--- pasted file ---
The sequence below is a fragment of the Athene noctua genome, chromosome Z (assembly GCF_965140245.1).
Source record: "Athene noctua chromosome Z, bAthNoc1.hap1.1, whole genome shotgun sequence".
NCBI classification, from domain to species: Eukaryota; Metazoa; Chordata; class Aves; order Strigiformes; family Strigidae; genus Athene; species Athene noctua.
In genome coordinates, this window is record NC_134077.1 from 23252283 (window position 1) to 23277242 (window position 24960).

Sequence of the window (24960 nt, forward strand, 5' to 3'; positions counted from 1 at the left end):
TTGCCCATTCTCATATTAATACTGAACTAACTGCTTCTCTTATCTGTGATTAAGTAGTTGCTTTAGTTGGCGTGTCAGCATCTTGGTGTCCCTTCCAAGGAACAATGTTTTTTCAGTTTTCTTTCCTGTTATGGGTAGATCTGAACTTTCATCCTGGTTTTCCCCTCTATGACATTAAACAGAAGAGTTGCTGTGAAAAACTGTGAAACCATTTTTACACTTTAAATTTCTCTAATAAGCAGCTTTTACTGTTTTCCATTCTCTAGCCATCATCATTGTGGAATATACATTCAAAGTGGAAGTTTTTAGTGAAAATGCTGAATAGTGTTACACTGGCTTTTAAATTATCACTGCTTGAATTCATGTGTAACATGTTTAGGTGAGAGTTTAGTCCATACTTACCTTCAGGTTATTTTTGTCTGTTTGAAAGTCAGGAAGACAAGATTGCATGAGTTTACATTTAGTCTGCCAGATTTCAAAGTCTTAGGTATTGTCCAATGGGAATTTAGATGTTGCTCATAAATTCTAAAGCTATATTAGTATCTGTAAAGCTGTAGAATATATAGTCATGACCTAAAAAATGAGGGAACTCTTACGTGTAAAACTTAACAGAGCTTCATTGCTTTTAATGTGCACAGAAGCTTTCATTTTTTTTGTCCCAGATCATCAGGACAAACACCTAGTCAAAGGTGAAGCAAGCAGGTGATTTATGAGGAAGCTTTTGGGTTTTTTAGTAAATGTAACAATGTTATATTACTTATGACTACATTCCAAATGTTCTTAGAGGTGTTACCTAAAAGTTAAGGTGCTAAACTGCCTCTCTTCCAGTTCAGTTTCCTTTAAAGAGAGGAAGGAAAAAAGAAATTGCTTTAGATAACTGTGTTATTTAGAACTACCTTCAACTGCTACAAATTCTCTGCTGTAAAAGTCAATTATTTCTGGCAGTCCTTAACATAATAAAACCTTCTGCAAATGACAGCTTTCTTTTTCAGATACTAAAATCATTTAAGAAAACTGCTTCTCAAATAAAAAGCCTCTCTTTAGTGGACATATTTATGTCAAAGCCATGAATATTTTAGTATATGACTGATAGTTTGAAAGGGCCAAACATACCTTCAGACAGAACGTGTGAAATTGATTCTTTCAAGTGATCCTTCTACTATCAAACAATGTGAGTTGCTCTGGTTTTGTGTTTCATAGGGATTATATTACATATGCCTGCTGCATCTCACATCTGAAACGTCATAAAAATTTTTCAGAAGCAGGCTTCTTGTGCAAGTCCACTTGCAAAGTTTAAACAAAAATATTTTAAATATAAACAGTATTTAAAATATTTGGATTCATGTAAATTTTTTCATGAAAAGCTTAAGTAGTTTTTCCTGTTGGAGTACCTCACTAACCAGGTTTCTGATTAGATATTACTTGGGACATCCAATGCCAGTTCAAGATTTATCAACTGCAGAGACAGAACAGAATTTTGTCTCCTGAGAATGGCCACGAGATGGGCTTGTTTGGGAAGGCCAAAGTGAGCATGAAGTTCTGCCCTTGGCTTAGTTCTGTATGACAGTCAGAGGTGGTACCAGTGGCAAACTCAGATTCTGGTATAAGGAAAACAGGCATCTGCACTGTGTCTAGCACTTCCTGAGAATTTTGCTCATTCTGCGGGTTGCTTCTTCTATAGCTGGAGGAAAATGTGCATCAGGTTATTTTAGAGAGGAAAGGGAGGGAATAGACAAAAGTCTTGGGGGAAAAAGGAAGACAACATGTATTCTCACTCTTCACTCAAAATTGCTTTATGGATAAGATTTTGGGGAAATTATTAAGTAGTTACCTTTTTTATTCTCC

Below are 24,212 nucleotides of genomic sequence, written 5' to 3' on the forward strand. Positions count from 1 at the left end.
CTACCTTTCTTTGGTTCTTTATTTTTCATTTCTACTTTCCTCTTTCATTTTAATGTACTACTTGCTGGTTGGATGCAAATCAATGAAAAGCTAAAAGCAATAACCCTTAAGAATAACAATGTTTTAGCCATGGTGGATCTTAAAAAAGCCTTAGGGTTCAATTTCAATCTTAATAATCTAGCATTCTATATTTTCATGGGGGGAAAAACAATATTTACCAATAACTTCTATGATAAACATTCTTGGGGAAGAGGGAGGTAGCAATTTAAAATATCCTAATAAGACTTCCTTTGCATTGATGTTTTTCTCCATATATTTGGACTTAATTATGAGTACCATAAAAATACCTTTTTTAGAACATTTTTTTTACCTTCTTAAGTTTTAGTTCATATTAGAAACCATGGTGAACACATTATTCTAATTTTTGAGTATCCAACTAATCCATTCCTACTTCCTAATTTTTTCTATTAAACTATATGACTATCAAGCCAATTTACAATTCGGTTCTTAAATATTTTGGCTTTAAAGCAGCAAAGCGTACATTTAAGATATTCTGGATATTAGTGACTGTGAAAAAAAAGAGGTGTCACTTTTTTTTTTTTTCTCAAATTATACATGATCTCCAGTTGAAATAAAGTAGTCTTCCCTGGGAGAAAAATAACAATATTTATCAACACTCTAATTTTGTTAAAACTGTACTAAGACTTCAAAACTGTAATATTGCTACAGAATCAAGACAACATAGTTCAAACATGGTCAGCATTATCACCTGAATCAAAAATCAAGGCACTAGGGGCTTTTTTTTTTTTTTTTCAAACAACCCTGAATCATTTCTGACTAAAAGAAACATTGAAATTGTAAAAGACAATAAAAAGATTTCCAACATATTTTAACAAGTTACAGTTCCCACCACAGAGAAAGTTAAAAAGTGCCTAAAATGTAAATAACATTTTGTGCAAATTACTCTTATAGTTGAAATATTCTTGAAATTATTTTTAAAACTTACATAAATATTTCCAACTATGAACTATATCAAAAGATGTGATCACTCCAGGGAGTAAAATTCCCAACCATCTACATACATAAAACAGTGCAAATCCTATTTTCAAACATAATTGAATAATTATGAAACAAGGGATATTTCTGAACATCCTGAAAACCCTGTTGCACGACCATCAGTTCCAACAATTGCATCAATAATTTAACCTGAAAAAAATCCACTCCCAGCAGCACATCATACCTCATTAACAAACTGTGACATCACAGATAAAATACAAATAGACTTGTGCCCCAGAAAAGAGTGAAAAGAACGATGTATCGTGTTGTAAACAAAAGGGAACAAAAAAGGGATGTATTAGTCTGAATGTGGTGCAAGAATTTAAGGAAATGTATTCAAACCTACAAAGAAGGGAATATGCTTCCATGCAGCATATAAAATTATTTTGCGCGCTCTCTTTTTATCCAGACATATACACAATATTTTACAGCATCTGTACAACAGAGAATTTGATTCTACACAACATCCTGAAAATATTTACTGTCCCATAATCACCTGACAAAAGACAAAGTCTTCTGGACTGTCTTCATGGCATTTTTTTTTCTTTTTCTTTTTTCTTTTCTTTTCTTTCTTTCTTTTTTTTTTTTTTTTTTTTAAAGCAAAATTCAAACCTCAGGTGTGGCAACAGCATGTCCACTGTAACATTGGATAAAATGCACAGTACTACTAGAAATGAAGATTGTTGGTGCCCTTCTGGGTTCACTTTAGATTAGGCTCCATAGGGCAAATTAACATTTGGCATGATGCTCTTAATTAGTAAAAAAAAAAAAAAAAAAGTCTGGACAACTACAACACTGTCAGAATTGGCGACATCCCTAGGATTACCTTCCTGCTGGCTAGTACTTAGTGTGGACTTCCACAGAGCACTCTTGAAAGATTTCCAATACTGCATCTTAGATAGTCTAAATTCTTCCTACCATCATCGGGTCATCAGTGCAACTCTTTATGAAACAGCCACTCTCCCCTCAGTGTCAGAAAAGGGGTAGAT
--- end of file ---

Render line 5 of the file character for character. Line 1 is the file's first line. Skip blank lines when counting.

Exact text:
Sequence of the window (24960 nt, forward strand, 5' to 3'; positions counted from 1 at the left end):